A recent research conducted by a team from the University of York furthers our efforts in understanding the genetic make-up for children having poor mental health with poor language. The researchers examined genetic variants in six genes that are believed to be the key genes in speech and language development in children.
The findings from the study are published in the Journal of Speech, Language, and Hearing Research.
The early and middle childhood variation in language and psychosocial outcomes are recognized by using polygenic profiles.
The study led by the University of York used the statistical technique of Polygenic scoring, which adds up the effect of various genetic variants. Thus, determining if the genetic variant for language development in children have any influence on mental health. Different combinations were tried and results were analyzed to find a connection between the two.
The study was conducted on a vast sample space of 5,000 children. Analysis was run on their genetic information as well as questioning sessions were conducted to improve the accuracy of the results. Along with the sessions, clinical examination of their language ability was also carried out. The findings disclosed that almost 50% of the genetic variants contributing to establish language in children also play a significant role in poor mental health.
The finding of the study was put into question as the connection might merely be suggesting that the children might not be provisioned with good mental health and might be suffering from language disorders at the same time. Further work is in progress to determine the authenticity of these findings.
Dr. Umar Toseeb, at the University of York, Department of Education and a lead author of the study said: “This study provides very preliminary evidence that children with language disorders, such as developmental language disorder (DLD), may experience poor mental health due to shared biological mechanisms.”
“This means that children with DLD may have poor mental health because the genes that are responsible for building neural systems responsible for language might also be responsible for mental health.”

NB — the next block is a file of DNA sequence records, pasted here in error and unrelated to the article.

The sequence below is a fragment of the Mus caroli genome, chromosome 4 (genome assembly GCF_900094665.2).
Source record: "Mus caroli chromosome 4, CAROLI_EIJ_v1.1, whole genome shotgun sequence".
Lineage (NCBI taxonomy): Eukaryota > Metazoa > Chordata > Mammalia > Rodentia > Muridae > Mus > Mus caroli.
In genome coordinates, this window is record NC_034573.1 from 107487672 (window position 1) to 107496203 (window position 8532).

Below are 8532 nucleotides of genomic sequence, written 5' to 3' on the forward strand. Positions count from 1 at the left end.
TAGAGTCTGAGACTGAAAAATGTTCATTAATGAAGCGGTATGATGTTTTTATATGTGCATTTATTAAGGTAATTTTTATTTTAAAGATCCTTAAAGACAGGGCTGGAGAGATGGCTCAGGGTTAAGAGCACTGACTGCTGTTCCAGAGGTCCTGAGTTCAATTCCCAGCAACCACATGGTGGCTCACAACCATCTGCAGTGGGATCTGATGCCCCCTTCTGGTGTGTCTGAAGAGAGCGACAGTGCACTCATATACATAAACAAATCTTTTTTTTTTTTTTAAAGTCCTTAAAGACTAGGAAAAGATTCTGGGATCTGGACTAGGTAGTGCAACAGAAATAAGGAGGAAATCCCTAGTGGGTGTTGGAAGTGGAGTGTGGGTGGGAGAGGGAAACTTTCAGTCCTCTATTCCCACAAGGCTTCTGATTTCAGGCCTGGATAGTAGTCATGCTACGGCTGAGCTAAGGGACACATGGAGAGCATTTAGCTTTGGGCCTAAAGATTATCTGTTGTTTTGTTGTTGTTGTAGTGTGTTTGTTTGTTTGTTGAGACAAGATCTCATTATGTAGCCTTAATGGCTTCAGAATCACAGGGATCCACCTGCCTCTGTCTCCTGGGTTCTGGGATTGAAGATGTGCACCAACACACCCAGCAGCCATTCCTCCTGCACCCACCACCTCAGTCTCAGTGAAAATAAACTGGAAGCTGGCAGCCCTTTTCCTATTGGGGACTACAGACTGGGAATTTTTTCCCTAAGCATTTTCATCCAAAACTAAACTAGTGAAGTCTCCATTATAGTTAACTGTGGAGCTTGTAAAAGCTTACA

“If our findings are confirmed in future work, it could mean that, rather than wait for children with developmental language disorder to show symptoms of poor mental health before intervening, mental health support is put in place as soon as language difficulties become apparent, as a preventative measure.”
The argument from the researchers is that the genes responsible for language development are the same ones that control mental health and one should not wait for both the symptoms to appear in order to affirm the presence of the other problem. The symptoms of any one of them should suffice as a piece of evidence that the other problem might also be present.
Many children with DLD struggle with language ability which may lead to poor mental health. But it is the first study being conducted to suggest the possibility of any association of genetic factors with the occurrence of DLD and mental health difficulties.
Dr. Dianne Newbury, from the Department of Biological and Medical Sciences at Oxford Brookes University, first author of the study, said: “This is the first study to demonstrate these genetic effects but they need to be replicated in larger independent datasets to confirm the findings.”
“We looked at genetic variation across six genes, but there are many thousands more in the human genome that we did not investigate, so these results only represent a subset of the relevant networks.
“The study illustrates the complexity of language-related genetic networks and shows that this is an area that should be investigated further.”